I know that it will be a hot minute for you to look at cameras...but I would!
      I would look at the camera angle that is most near his unit and then just go in reverse!
      Don't put off until tomorrow, what you can do today.

      Comment


      • #4
        Originally posted by zsolt_sz View Post
        At my facility, all rented units have to be locked at all times, and if the tenant doesn't bring in an acceptable lock at the time of signing they have to buy one from us. The lease also states that if a unit is found unlocked, we will open the unit to make sure nobody is inside, then put a management lock on the unit and notify the tenant that they need to come in to re-lock it. And of course we document all this with photos. Unlocked units make me nervous.

        It's pretty strange that a lock would appear on one of the units and not the other, and no evidence of the tenant or his mother coming near it. Since you say you haven't rented to any new tenants in that block recently, I wonder if it isn't one of your current tenants who got curious about an unlocked unit. Maybe Curious George opened the unit, discovered it was empty, and then saw a golden opportunity to colonize some new space thinking nobody would notice.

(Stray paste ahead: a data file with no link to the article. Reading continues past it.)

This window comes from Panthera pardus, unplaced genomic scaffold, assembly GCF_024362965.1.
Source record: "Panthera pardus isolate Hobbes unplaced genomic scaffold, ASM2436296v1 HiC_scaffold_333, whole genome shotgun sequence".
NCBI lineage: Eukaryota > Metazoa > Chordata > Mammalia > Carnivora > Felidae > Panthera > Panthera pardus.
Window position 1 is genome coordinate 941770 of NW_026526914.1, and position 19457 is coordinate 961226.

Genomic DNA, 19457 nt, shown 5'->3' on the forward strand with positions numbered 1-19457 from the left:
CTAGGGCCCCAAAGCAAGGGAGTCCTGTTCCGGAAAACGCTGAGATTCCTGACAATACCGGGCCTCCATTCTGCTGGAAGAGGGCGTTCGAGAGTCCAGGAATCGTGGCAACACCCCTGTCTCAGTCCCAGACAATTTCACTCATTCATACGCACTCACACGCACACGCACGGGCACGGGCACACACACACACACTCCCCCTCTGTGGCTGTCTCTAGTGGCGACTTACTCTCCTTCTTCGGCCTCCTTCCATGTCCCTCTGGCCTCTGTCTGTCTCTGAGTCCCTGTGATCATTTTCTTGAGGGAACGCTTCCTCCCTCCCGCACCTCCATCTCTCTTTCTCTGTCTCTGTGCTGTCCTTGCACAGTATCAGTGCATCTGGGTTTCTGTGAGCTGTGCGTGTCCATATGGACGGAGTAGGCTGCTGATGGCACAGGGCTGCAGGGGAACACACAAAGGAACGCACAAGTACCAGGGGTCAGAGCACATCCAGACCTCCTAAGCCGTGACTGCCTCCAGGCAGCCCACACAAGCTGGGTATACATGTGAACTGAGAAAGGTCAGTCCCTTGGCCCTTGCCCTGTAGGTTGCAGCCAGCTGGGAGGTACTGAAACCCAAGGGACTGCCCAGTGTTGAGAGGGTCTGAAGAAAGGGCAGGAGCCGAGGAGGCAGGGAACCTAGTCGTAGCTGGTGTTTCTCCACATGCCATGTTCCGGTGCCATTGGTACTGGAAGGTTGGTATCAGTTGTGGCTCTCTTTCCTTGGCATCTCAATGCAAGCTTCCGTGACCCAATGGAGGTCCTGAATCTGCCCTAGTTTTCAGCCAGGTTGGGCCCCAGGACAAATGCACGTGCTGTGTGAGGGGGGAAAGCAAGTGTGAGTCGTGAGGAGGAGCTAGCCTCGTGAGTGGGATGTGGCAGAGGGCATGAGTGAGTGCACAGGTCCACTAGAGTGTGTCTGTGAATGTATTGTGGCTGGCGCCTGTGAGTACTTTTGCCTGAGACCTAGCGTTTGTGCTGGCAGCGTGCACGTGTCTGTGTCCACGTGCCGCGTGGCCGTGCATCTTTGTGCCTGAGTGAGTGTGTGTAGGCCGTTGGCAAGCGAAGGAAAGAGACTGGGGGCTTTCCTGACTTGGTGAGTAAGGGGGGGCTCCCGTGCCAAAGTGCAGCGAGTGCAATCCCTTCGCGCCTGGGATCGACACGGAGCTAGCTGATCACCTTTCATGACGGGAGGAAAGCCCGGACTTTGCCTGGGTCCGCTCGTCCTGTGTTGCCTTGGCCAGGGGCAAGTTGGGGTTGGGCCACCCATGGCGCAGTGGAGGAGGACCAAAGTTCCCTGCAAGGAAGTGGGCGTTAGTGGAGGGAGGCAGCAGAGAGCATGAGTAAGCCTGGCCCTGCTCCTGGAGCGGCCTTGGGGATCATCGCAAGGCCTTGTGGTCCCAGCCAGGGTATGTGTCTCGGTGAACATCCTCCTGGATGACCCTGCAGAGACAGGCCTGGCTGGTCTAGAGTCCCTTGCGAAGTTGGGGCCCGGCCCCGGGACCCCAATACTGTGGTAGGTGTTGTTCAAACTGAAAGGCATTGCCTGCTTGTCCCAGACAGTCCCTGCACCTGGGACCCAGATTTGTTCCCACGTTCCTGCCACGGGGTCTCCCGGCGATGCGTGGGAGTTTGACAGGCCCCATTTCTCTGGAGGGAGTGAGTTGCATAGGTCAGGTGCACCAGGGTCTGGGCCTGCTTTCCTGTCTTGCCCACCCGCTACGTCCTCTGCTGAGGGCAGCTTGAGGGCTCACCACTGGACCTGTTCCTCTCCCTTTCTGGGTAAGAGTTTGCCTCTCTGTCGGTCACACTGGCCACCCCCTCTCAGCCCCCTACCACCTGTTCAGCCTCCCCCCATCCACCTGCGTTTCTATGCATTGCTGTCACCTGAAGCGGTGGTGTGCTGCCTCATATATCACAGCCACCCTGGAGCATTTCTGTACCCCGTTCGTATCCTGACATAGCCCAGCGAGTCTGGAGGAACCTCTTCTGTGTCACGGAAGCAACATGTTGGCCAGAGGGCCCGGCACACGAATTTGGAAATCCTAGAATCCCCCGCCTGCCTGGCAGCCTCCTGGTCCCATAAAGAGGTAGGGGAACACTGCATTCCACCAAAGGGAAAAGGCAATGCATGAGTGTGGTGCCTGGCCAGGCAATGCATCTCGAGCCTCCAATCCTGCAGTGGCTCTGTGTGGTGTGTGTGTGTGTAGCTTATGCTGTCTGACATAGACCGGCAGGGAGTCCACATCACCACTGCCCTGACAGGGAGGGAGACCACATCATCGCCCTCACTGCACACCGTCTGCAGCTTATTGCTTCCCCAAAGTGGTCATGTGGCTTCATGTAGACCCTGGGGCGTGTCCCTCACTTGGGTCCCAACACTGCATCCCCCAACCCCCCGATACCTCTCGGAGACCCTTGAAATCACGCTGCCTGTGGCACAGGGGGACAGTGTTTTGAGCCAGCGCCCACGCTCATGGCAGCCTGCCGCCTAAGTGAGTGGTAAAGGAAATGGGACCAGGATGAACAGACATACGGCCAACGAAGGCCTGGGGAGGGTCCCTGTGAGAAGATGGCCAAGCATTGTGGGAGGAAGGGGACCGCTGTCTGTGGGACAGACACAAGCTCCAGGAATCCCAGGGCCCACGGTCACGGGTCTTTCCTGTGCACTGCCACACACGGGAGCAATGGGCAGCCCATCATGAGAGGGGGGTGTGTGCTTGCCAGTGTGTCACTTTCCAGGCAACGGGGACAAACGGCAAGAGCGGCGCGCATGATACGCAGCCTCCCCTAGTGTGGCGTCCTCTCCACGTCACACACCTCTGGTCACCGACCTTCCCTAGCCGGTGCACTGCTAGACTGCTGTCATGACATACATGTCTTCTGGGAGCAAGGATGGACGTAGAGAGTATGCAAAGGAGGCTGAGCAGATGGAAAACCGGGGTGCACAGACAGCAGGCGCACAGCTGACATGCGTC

Hope you solve the mystery.
        I've never had a problem with a current tenant moving into another unit without telling me. I'm pretty good at knowing which units in a specific building are available to rent so a lock on one would jump out at me. Yes, it strange he only locked one unit and not the other. I don't even know if there is anything in the unit. There is an empty unit next to his and tomorrow I will take a ladder over there and see if there is anything in the unit. Maybe take a pic or two if it looks like something that could be used as a bed. I hate having to be on alert all the time until I catch them.
        Too many freaks, not enough circuses.

        Comment


        • #5
          Originally posted by lady5563 View Post
          Call the tenant in question.
          Notify him/her that they have not yet locked their units.
          Tell them that they now have 24 hours to lock th eunits in question OR you will lock them with your lock and deny access at the keypad.

          I know that it will be a hot minute for you to look at cameras...but I would!
          I would look at the camera angle that is most near his unit and then just go in reverse!
          I'd have to watch video of every night from the 9th thru last night!! There's only camera with an angle directly to his unit and he can't hide from it. Unless he is climbing over the front out of view of any camera, I'll catch him eventually.
          Too many freaks, not enough circuses.

          Comment


          • #6